Saturday, February 28, 2009

(Very) lean years for public services: it’s official

There has been lots of media coverage of the Times article by the Audit Commission chief executive Steve Bundred about public debt Armageddon. This sentence effectively summarises his warning to the public and third sectors

Any managers of a public service who are not planning now on the basis that they will have substantially less money to spend in two years time are living in cloud-cuckoo-land.

Interestingly Bundred gets his history wrong when he says Mrs Thatcher secured an opt-out from the Maastricht Treaty on public debt levels. (She had retired to he House of Lords by 1992 and indeed attacked the Treaty.) However, he is right to ring the alarm on the implications of public debt levels for public services – whoever wins the election. The inevitability of the forthcoming lean years were clear to those who looked but the implications of the credit crunch and recession upon public borrowing have been less foreseeable twists.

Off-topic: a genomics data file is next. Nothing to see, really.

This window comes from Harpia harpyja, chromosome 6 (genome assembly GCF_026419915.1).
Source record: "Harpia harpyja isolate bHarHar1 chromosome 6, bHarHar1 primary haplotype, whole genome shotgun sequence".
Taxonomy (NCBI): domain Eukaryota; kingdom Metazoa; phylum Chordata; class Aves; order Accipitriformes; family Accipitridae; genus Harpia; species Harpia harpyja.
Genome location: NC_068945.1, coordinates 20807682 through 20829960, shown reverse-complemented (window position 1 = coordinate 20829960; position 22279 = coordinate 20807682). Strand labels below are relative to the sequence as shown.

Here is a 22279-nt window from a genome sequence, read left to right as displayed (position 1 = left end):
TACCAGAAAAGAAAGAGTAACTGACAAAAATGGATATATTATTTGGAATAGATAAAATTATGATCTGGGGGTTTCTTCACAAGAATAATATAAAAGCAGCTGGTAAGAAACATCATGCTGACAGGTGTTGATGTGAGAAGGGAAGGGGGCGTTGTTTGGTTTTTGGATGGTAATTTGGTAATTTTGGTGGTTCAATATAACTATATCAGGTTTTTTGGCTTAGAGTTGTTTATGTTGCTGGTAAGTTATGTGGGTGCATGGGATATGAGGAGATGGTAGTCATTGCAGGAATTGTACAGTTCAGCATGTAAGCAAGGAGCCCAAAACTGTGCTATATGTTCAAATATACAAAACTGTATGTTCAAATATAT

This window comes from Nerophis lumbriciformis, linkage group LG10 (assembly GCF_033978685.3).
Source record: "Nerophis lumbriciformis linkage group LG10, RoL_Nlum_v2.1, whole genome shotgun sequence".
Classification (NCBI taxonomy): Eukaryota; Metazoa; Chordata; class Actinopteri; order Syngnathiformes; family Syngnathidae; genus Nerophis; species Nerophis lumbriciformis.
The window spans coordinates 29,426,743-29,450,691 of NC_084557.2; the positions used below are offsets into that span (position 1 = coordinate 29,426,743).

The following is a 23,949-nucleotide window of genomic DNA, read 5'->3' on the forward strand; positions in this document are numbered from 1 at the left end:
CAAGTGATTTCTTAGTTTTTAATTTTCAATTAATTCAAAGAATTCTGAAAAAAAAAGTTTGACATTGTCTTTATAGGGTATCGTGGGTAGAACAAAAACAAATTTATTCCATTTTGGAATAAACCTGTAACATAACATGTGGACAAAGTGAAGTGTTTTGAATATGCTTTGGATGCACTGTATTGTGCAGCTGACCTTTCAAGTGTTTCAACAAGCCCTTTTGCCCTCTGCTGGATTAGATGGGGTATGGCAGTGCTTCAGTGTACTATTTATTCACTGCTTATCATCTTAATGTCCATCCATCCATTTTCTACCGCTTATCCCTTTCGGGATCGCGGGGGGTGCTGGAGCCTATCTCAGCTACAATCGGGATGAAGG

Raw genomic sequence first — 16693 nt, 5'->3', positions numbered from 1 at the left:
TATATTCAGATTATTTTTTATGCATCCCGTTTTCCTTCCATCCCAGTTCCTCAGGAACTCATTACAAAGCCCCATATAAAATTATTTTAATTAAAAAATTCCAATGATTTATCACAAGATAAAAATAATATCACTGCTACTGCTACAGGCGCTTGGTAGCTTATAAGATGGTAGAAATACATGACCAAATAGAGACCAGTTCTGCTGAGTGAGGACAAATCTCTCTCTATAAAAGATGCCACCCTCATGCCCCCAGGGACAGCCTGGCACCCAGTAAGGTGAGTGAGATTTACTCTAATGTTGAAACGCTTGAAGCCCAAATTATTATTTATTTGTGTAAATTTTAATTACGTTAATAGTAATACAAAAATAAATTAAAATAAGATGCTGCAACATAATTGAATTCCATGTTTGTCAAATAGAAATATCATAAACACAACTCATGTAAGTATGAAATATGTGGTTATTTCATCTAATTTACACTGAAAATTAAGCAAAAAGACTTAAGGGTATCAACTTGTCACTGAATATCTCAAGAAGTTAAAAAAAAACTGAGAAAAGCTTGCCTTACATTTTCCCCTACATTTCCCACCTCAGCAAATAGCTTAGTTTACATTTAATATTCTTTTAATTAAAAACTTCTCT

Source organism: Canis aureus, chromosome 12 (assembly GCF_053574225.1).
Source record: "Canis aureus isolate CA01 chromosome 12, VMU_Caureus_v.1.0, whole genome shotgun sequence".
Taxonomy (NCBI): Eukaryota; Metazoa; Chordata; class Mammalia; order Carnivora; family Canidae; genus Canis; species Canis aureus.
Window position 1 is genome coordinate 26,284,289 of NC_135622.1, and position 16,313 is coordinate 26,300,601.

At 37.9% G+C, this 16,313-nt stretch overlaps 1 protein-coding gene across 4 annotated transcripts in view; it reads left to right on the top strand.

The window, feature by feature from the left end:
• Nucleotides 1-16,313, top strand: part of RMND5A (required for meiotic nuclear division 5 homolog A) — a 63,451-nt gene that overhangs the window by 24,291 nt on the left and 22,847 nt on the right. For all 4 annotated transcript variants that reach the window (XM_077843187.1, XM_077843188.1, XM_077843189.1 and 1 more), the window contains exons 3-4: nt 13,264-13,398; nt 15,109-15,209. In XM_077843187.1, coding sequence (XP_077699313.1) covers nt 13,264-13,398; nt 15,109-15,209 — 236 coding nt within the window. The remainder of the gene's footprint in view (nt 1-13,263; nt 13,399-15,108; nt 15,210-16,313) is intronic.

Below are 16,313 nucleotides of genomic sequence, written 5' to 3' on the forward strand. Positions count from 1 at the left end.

Friday, February 27, 2009

College websites: in the eye of the beholder

I’m spending my morning collating information off college websites. Its interesting to see that some colleges are doing new things such as welcome videos. I know it’s not revolutionary but it’s a start.

What I find less hopeful is the way that so many colleges do not have a welcome from the principal. (Some even have a “Principal’s statement” without either a name or a face.) I am no fan of the cult of the individual but a college principal should be the human face of a college – so why not show her or him?

Even more perplexing is the fact that some colleges do not seem to bother with search engine optimisation. It’s not hard to promote yourself through google and other search engines. Yet some colleges do not appear to be seeking make their website top of google rankings – even letting pretty bad publicity sit at the top of the list. It’s as if these colleges are oblivious to the reputational damage which may be ongoing.